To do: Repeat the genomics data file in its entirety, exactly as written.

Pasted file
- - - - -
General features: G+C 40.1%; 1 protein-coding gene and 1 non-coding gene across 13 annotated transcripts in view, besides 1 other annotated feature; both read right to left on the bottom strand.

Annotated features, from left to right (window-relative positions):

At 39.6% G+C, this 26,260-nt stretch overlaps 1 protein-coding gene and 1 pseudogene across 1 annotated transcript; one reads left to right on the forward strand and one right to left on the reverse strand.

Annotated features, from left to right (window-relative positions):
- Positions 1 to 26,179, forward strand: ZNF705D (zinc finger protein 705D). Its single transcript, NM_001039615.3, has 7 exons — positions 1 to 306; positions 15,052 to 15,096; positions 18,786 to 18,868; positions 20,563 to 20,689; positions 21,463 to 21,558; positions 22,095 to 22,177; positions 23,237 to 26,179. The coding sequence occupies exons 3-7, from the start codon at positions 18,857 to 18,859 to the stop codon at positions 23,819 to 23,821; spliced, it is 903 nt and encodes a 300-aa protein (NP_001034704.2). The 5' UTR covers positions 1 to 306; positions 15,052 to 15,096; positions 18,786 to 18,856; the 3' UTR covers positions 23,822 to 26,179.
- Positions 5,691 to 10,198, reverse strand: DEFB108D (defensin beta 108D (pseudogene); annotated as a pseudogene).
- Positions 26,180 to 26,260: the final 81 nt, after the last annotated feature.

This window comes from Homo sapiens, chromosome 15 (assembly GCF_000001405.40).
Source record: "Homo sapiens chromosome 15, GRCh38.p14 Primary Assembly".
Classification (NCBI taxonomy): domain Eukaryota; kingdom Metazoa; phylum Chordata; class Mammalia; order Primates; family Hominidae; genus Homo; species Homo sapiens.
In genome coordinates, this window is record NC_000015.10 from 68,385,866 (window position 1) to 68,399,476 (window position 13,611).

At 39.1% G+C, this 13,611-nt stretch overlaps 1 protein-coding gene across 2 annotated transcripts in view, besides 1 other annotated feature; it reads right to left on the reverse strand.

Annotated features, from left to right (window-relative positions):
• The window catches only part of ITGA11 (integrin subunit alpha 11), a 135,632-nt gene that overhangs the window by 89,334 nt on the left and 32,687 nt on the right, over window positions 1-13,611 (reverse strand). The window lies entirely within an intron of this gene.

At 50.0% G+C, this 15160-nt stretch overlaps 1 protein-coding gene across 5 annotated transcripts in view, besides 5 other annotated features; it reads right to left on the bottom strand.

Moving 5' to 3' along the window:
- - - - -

General features: G+C 40.1%; 1 protein-coding gene and 1 non-coding gene across 13 annotated transcripts in view, besides 1 other annotated feature; both read right to left on the bottom strand.

Annotated features, from left to right (window-relative positions):

At 39.6% G+C, this 26,260-nt stretch overlaps 1 protein-coding gene and 1 pseudogene across 1 annotated transcript; one reads left to right on the forward strand and one right to left on the reverse strand.

Annotated features, from left to right (window-relative positions):
- Positions 1 to 26,179, forward strand: ZNF705D (zinc finger protein 705D). Its single transcript, NM_001039615.3, has 7 exons — positions 1 to 306; positions 15,052 to 15,096; positions 18,786 to 18,868; positions 20,563 to 20,689; positions 21,463 to 21,558; positions 22,095 to 22,177; positions 23,237 to 26,179. The coding sequence occupies exons 3-7, from the start codon at positions 18,857 to 18,859 to the stop codon at positions 23,819 to 23,821; spliced, it is 903 nt and encodes a 300-aa protein (NP_001034704.2). The 5' UTR covers positions 1 to 306; positions 15,052 to 15,096; positions 18,786 to 18,856; the 3' UTR covers positions 23,822 to 26,179.
- Positions 5,691 to 10,198, reverse strand: DEFB108D (defensin beta 108D (pseudogene); annotated as a pseudogene).
- Positions 26,180 to 26,260: the final 81 nt, after the last annotated feature.

This window comes from Homo sapiens, chromosome 15 (assembly GCF_000001405.40).
Source record: "Homo sapiens chromosome 15, GRCh38.p14 Primary Assembly".
Classification (NCBI taxonomy): domain Eukaryota; kingdom Metazoa; phylum Chordata; class Mammalia; order Primates; family Hominidae; genus Homo; species Homo sapiens.
In genome coordinates, this window is record NC_000015.10 from 68,385,866 (window position 1) to 68,399,476 (window position 13,611).

At 39.1% G+C, this 13,611-nt stretch overlaps 1 protein-coding gene across 2 annotated transcripts in view, besides 1 other annotated feature; it reads right to left on the reverse strand.

Annotated features, from left to right (window-relative positions):
• The window catches only part of ITGA11 (integrin subunit alpha 11), a 135,632-nt gene that overhangs the window by 89,334 nt on the left and 32,687 nt on the right, over window positions 1-13,611 (reverse strand). The window lies entirely within an intron of this gene.

At 50.0% G+C, this 15160-nt stretch overlaps 1 protein-coding gene across 5 annotated transcripts in view, besides 5 other annotated features; it reads right to left on the bottom strand.

Moving 5' to 3' along the window: